Vermont Business Magazine Weekly unemployment numbers edged up last week, but remained under 300 claims. Summer typically brings very low claim levels and these have slipped into fall. Initial claims for the week of September 28, 2019 totaled 249, up 13 from last week and 15 fewer than they were at this time last year.
Altogether 2,069 new and continuing claims were filed, an increase of 34 from a week ago, and 302 fewer than a year ago.
Nationwide, according to the US Labor Department for the week ending September 28, initial claims for state unemployment benefits rose modestly 4,000 to 219,000. This is higher than economists' expectations. The 4-week moving average held at 212,500. After a long decline from the Great Recession in 2009, claims have now generally leveled off over the past year.
For most weeks of 2017 and 2018 claims were lower than the year before, but have been up and down in 2019. This suggests the labor situation has settled after several years of a tighter and tighter labor market following the Great Recession of 10 years ago.
Vermont, like the nation as a whole, has been locked into a historically low period of unemployment and a tight labor market. If this is so, claims for the week and year should look similar to the prior year, as they have the last several months.
For UI claims last week by industry, Services, which typically accounts for most claims, represented 56 percent of all claims. Construction claims were 12 percent for the week. Manufacturing fell from 18 percent to 8 percent.
Vermont's unemployment rate for August was unchanged at 2.1 percent. This is the state's historic low. Vermont's rate is lowest in the nation. SEE STORY. The US rate was 3.7 percent, unchanged from the previous month.
UI tax rates for employers fell again on July 1, 2018, as claims continue to be lower than previous projections. Individual employers' reduced taxable wage rates will vary according to their experience rating; however, the rate reduction will lower the highest UI tax rate from 7.7 percent to 6.5 percent. The lowest UI tax rate will see a reduction from 1.1 percent to 0.8 percent.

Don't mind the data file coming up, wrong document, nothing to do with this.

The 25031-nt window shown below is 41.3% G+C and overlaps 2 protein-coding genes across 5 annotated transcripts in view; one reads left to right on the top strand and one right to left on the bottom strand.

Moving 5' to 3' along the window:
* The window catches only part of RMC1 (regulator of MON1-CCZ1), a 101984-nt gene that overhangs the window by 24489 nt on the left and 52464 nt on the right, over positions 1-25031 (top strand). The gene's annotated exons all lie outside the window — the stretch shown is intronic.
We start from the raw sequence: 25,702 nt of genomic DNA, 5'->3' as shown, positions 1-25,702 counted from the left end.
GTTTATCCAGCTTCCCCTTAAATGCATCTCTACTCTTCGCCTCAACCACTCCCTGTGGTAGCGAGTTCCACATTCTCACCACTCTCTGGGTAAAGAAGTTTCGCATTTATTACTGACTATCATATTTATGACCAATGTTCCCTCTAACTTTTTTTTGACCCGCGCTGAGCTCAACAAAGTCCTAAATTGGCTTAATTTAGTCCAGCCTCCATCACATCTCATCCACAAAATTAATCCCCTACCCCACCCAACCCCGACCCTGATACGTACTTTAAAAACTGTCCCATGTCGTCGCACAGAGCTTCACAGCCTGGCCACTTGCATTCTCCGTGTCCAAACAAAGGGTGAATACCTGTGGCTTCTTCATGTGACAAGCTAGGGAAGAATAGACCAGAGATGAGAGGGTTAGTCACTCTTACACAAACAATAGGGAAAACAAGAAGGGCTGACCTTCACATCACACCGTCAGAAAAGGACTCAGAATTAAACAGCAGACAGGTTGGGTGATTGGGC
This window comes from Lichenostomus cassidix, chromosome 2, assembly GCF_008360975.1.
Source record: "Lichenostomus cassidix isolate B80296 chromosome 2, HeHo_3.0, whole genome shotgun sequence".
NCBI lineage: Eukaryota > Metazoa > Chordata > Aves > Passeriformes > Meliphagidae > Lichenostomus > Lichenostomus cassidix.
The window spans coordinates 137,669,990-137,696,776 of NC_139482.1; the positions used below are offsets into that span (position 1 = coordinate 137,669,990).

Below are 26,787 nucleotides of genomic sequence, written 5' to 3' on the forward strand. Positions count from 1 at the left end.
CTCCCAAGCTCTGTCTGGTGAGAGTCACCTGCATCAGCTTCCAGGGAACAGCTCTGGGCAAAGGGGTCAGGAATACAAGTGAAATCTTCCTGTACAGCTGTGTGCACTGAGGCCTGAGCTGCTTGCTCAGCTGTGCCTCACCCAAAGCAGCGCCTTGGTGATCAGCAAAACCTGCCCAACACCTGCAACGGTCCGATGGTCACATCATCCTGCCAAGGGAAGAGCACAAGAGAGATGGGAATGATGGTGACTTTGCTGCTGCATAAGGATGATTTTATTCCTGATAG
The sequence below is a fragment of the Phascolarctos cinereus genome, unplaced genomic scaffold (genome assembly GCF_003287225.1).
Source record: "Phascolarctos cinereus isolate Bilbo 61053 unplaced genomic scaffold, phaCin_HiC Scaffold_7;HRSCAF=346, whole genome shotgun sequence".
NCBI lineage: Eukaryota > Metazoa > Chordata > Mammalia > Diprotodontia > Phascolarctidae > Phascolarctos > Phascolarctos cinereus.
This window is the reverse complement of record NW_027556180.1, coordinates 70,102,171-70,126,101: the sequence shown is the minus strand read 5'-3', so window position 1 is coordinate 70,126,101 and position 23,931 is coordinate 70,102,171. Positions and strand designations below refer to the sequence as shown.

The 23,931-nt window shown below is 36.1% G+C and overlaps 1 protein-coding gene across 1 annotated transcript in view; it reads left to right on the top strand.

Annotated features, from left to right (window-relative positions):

Also effective July 1, 2018, the maximum weekly unemployment benefit will be indexed upwards to 57% of the average weekly wage. The current maximum weekly benefit amount is $466, which will increase to $498. Both changes are directly tied to the change in the Tax Rate Schedule.
NOTE: Employment (nonfarm payroll) - A count of all persons who worked full- or part-time or received pay from a nonagricultural employer for any part of the pay period which included the 12th of the month. Because this count comes from a survey of employers, persons who work for two different companies would be counted twice. Therefore, nonfarm payroll employment is really a count of the number of jobs, rather than the number of persons employed. Persons may receive pay from a job if they are temporarily absent due to illness, bad weather, vacation, or labor-management dispute. This count is based on where the jobs are located, regardless of where the workers reside, and is therefore sometimes referred to as employment "by place of work." Nonfarm payroll employment data are collected and compiled based on the Current Employment Statistics (CES) survey, conducted by the Vermont Department of Labor. This count was formerly referred to as nonagricultural wage and salary employment.